October 2018 Issue
Discover Local Fish
By Carrie Dennett, MPH, RDN, CD
Vol. 20, No. 10, P. 26
Choosing local, less common fish varieties is good for health and the environment.
Fish and seafood are good for health, but most people don't meet the recommended intake for a variety of reasons. When people do eat fish, they often stick to popular species, which may not have sustainable populations. However, some environmentally minded people who enjoy fish shy away because of concerns about overfishing. The good news is that exploring less common—and local—seafood species helps make it possible to reap the benefits of fish now, and years from now.
Intake Recommendations and Realities
The 2015–2020 Dietary Guidelines for Americans recommend eating more fish, especially low-mercury fish, in place of some meat and poultry servings.1 The Environmental Protection Agency and FDA recommend that women and children eat two to three servings (8 to 12 oz total for adults and children over the age of 10, smaller amounts for younger children) of a variety of fish and shellfish each week because of the benefits for brain growth and development.2
In 2014, average seafood consumption in this country was 2.7 oz per week—about one-third of the recommended intake,3 and an estimated 80% to 90% of Americans don't meet recommendations.4 When people do eat fish, their choices tend to be limited. Although 300 to 500 different species of fish and shellfish are sold annually, about 90% of the seafood consumed in the United States comes from just 10 species,5 with the top five—shrimp, canned tuna, salmon, tilapia, and Alaska pollock—accounting for about 75%.3
Conflict With Sustainability?
The seas and oceans were considered to be a limitless bounty of food for centuries, but unsustainable fishing practices have led to overfishing, harming numerous wildlife species, destroying aquatic ecosystems, and hurting coastal economies. Overfishing is when more fish are being caught than can be replaced through natural reproduction. For long-lived species, overfishing starts well before the stock drops below a prescribed threshold and becomes overfished.6,7
Overfishing not only endangers the target species, but it also destroys ecosystems and kills other fish and animals. Overfishing of a predator species can lead to sharp increases in their prey species—which has its own ramifications. For example, overfishing common sharks off the southeastern US coast led to a spike in cownose rays, which in turn nearly destroyed the bay scallop population. Specific fishing methods that contribute to overfishing also create collateral damage. Seafloor dredging and trawling destroy habitats for many species—even making some waters uninhabitable. Trawling, gillnets, and longline fishing—which uses miles of lines that contain thousands of baited hooks each—catch and kill many nontarget species, known as bycatch, including sea turtles, marine mammals, sharks, and albatross.8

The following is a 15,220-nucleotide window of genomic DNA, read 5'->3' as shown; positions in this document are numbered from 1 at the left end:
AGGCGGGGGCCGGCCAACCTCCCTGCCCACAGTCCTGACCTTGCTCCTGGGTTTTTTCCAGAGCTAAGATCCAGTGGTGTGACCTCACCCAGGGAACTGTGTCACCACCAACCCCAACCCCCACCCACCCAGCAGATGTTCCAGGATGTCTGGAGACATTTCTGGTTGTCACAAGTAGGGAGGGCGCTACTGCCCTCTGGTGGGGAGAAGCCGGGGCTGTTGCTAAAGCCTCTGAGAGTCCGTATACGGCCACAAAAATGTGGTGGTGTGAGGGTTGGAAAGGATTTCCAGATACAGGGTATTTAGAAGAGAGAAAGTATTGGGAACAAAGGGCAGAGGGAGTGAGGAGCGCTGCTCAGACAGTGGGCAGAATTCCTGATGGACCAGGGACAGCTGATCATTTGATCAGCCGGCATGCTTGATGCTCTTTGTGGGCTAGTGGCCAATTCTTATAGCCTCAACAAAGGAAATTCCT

According to the National Marine Fisheries Service, sustainable seafood is fish and shellfish caught by fishermen operating under sustainable fishery management systems—required for all US seafood—that conserve fish stocks and the ecosystems that support them.9 Today, federally managed US fisheries are improving. A fishery comprises the fishers in a region, who are fishing for the same or similar species of fish with the same or similar type of fishing gear, and the fish themselves.6 By the end of 2017, 30 fish stocks remained on the overfishing list, while the number on the overfished list dropped to 35, the lowest number since these figures were collected. Since 2000, 44 US federally managed fisheries have been declared rebuilt.10,11 In 2000, the US Pacific groundfish fishery, which includes about 90 species, was on the verge of collapse, and the federal government declared it a disaster. Today, it provides enough certified sustainable seafood to satisfy 17 million Americans for an entire year.12